Then there are the music tie-ins, which for BeatBox provide much more than a name. That music festival feeling of freedom and fun is what the brand strives to create. It’s not just a vibe though, it’s a pound-the-pavement approach that gives it access to a huge swath of consumers. “We are going to do over 100 music festivals and events this year,” Fenchel says. “So we are connecting with hundreds of thousands or millions of consumers at these experiences, and they are going home — and I cannot even tell you the amount of engagement inbound from social media.”
How do you relive that killer music festival you had the time of your life at? Doing it all over again at home. “People are posting, you know, ‘I’m reliving EDC [Electric Daisy Carnival] with my friends’ and they’re like watching videos, drinking a BeatBox,” Fenchel says. “It’s so authentic and real. That’s the biggest thing for us.”
Therefore, BeatBox hasn’t needed the marketing oomph that an ABI or Boston Beer-backed RTD brand wields. Instead, BeatBox capitalizes on the full power of the 2022 digital sphere: influencers, Discord communities, and hashtags galore, rooted largely in music and music festivals. And the people who find its products there also become advocates as a result.
If it’s about the music and the vibes and the fun, maybe it doesn’t matter what it is and what it’s made from at all. “Consumers don’t necessarily care too much about the base, they care that it tastes great,” Fenchel says with a laugh.
While there are a lot of bells and whistles, and yes, checkboxes, a huge component of BeatBox capturing a slice of the zeitgeist is based on fundamental consumer research. If you think about those good ol’ four Ps of marketing you might remember from some introductory course or another — product, price, place, and promotion — music festivals are promotion and the brand’s distributor shift takes care of place, leaving product and price. “The three biggest things I talk about: the taste, the price, and the alcohol content,” Fenchel says. “We check all those boxes [see, they love checking boxes!], and I am constantly amazed that some of our larger competitors, with how much money they have to throw at these things, miss on multiple of those fronts.”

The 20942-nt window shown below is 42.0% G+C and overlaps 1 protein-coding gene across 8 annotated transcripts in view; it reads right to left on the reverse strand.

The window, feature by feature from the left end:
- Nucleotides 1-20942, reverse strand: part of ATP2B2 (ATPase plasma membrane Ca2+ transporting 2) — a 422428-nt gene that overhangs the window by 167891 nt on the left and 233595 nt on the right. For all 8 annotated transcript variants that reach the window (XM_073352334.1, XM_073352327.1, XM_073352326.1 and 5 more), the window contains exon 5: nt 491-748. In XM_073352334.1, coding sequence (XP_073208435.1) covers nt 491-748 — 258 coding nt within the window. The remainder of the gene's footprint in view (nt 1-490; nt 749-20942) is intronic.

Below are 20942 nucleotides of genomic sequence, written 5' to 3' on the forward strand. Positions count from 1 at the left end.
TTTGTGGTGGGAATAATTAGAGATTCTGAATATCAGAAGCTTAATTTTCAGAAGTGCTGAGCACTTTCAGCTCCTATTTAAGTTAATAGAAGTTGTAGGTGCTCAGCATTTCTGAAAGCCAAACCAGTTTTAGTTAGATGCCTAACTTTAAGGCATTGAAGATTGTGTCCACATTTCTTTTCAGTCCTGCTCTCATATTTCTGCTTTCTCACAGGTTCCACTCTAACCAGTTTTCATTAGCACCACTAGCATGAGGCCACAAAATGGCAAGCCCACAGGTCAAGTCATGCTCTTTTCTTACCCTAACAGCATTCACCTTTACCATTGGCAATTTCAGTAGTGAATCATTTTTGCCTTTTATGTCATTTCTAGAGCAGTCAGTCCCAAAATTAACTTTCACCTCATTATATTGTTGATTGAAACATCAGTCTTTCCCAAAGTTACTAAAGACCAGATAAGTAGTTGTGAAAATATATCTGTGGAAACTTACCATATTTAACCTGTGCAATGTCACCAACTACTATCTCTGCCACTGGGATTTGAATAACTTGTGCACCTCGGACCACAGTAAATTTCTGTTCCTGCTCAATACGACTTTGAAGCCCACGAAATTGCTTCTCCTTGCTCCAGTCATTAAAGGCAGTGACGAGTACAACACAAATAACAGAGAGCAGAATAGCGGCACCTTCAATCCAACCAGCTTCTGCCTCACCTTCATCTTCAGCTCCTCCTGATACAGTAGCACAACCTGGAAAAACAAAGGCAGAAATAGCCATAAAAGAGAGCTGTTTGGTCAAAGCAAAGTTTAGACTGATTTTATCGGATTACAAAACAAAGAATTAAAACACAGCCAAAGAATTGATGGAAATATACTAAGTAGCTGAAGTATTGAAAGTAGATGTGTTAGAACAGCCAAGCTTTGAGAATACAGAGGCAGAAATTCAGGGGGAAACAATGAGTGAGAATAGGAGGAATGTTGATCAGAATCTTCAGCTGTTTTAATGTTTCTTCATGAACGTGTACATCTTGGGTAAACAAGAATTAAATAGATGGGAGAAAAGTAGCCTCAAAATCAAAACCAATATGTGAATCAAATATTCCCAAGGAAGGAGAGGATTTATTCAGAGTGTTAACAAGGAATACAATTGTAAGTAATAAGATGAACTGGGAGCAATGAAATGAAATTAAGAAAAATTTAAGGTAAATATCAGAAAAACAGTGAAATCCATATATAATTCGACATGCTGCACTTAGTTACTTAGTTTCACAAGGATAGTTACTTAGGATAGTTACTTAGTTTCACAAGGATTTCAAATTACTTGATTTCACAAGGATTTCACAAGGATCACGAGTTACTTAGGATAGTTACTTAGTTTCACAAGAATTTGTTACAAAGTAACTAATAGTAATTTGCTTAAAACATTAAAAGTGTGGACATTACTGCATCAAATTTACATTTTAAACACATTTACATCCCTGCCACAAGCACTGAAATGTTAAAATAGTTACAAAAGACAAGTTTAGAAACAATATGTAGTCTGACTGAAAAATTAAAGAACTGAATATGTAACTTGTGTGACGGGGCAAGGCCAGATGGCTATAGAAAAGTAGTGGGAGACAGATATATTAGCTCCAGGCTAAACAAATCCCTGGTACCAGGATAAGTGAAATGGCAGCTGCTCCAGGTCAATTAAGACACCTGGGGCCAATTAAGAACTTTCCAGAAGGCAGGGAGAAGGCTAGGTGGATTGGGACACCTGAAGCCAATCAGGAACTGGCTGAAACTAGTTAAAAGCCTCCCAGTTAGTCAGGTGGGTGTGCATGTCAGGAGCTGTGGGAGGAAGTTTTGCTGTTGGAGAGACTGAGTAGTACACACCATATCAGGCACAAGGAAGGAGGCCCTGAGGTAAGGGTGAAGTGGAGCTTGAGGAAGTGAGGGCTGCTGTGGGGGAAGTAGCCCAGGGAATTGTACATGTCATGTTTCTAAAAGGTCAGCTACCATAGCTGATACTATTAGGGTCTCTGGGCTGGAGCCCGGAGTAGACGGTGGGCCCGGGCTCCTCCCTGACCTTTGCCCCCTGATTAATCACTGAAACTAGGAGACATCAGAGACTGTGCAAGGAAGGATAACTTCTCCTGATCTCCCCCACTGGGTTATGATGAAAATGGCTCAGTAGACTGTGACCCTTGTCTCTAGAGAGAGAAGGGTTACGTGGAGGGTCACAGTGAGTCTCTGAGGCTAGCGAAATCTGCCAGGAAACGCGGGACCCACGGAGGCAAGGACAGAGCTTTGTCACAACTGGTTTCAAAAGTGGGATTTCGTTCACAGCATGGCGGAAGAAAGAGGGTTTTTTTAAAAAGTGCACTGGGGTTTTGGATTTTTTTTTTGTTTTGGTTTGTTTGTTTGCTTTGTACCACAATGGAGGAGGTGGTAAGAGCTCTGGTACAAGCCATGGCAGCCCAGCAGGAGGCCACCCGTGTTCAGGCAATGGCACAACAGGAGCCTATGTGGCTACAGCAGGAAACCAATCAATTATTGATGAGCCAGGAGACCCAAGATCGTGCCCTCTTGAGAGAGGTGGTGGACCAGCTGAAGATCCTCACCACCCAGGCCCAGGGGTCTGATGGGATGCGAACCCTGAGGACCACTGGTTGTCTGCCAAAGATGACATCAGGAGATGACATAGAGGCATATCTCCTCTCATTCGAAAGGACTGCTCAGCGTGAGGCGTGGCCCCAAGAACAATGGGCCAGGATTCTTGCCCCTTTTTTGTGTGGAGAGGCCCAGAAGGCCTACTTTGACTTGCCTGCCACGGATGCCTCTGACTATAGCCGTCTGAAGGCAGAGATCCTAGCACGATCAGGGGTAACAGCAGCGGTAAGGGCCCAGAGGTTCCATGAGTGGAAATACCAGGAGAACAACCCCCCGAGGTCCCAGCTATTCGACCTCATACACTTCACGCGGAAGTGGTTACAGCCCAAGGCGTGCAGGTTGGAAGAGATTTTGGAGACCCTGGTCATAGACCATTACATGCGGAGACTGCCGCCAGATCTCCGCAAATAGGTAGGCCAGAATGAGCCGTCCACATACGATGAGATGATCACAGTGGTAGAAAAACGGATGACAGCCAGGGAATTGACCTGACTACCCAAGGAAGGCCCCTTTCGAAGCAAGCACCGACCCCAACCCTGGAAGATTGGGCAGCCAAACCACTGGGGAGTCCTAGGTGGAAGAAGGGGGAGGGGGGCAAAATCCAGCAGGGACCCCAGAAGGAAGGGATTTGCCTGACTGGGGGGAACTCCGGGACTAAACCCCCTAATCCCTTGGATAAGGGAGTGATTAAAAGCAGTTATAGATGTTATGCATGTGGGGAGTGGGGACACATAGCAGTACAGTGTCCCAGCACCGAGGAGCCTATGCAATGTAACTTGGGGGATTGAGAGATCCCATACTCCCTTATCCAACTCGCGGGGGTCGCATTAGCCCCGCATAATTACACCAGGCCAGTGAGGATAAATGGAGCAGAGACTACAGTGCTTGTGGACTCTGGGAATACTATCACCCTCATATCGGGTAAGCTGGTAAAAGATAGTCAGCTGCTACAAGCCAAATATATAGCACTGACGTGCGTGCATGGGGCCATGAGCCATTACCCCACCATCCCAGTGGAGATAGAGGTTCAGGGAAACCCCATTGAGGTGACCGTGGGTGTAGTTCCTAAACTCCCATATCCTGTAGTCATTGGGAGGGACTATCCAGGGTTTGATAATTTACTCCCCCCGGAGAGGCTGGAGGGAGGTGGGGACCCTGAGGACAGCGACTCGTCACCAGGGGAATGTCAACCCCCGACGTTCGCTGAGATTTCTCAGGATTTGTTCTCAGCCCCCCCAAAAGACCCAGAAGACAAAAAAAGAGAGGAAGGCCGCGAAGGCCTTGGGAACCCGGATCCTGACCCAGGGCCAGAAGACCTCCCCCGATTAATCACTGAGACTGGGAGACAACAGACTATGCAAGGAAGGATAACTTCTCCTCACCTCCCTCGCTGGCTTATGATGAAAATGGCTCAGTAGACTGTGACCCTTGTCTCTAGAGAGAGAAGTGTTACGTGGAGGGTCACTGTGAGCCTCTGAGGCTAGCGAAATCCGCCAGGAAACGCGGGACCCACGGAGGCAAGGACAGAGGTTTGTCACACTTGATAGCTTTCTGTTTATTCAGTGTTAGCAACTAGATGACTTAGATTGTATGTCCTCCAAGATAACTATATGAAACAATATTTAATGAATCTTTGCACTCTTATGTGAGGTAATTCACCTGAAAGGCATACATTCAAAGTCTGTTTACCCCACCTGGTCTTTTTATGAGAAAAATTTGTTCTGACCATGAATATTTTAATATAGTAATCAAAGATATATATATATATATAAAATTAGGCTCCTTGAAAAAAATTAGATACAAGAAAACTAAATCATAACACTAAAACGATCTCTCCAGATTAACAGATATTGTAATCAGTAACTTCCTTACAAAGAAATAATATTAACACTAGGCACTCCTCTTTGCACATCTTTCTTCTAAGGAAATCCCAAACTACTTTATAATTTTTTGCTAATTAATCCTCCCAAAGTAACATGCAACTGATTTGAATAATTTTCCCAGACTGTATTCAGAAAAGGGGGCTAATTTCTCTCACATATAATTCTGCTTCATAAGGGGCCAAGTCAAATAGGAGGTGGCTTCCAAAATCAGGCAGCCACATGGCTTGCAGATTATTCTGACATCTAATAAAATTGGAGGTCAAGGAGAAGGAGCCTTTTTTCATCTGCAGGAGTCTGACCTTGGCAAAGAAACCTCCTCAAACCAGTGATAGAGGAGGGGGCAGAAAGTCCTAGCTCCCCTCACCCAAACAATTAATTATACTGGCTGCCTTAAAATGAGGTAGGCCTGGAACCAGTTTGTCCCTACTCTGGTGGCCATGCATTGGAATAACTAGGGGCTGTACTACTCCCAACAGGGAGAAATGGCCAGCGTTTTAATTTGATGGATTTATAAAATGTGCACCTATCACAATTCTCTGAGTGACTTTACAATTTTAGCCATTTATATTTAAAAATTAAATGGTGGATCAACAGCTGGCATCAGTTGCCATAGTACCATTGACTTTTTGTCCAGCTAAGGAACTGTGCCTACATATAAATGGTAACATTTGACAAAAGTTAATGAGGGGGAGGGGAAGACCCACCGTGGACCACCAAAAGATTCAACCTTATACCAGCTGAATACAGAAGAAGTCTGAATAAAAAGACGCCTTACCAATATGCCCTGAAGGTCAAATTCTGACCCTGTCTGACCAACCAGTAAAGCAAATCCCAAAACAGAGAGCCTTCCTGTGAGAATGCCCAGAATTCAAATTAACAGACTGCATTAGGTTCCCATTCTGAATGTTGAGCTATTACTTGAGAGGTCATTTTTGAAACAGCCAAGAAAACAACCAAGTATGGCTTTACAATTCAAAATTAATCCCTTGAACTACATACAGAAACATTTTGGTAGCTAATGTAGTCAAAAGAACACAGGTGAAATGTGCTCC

And as for the taste, if you sample through a multi-flavor pack of BeatBox, you may find your own childhood “grape drink” style comparison — and, well, that’s very much the idea, too. “Blue Raspberry; we all grew up drinking blue Gatorade,” Fenchel says. “And Fruit Punch, right? It tastes like that classic Hawaiian Punch with the surfer dude on it.”
While BeatBox is running roughshod among most of its wine-based counterparts, the brand is still a drop in the RTD bucket. White Claw, for instance, sold 58.5 million cases in 2020. But make no mistake about it, it’s coming to a music festival, and then a big-box beer store, near you. “[W]hat Bud Light is to football, BeatBox is to music, and there should never be a party without music, so there should never be a party without BeatBox,” Fenchel says.